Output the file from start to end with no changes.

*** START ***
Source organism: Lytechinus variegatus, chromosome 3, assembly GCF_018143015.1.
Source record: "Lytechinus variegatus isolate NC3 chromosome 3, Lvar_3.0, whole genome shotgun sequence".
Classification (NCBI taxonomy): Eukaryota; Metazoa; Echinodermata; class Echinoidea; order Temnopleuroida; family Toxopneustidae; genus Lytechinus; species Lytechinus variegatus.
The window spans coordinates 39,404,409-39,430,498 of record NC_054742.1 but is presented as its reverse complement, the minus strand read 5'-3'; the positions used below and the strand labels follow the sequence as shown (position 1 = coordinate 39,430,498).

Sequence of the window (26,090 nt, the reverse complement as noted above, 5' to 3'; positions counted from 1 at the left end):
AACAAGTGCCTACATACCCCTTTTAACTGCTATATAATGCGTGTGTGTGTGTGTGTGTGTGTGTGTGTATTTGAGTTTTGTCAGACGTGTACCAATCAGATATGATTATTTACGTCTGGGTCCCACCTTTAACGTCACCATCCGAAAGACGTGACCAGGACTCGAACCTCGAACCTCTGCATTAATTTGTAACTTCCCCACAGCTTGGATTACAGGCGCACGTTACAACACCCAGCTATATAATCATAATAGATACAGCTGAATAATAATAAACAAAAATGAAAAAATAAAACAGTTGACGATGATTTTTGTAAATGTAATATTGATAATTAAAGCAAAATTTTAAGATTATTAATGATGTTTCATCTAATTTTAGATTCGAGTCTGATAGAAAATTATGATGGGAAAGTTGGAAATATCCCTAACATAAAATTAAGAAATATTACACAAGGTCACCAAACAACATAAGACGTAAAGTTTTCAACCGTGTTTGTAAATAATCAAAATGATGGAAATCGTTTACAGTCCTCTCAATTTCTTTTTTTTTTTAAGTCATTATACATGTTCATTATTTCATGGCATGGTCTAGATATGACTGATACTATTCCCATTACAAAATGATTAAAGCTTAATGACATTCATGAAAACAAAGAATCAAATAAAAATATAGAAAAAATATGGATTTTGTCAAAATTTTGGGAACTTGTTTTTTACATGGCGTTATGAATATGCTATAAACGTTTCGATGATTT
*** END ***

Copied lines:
Source organism: Lytechinus variegatus, chromosome 3, assembly GCF_018143015.1.
Source record: "Lytechinus variegatus isolate NC3 chromosome 3, Lvar_3.0, whole genome shotgun sequence".
Classification (NCBI taxonomy): Eukaryota; Metazoa; Echinodermata; class Echinoidea; order Temnopleuroida; family Toxopneustidae; genus Lytechinus; species Lytechinus variegatus.
The window spans coordinates 39,404,409-39,430,498 of record NC_054742.1 but is presented as its reverse complement, the minus strand read 5'-3'; the positions used below and the strand labels follow the sequence as shown (position 1 = coordinate 39,430,498).

Sequence of the window (26,090 nt, the reverse complement as noted above, 5' to 3'; positions counted from 1 at the left end):
AACAAGTGCCTACATACCCCTTTTAACTGCTATATAATGCGTGTGTGTGTGTGTGTGTGTGTGTGTGTATTTGAGTTTTGTCAGACGTGTACCAATCAGATATGATTATTTACGTCTGGGTCCCACCTTTAACGTCACCATCCGAAAGACGTGACCAGGACTCGAACCTCGAACCTCTGCATTAATTTGTAACTTCCCCACAGCTTGGATTACAGGCGCACGTTACAACACCCAGCTATATAATCATAATAGATACAGCTGAATAATAATAAACAAAAATGAAAAAATAAAACAGTTGACGATGATTTTTGTAAATGTAATATTGATAATTAAAGCAAAATTTTAAGATTATTAATGATGTTTCATCTAATTTTAGATTCGAGTCTGATAGAAAATTATGATGGGAAAGTTGGAAATATCCCTAACATAAAATTAAGAAATATTACACAAGGTCACCAAACAACATAAGACGTAAAGTTTTCAACCGTGTTTGTAAATAATCAAAATGATGGAAATCGTTTACAGTCCTCTCAATTTCTTTTTTTTTTTAAGTCATTATACATGTTCATTATTTCATGGCATGGTCTAGATATGACTGATACTATTCCCATTACAAAATGATTAAAGCTTAATGACATTCATGAAAACAAAGAATCAAATAAAAATATAGAAAAAATATGGATTTTGTCAAAATTTTGGGAACTTGTTTTTTACATGGCGTTATGAATATGCTATAAACGTTTCGATGATTT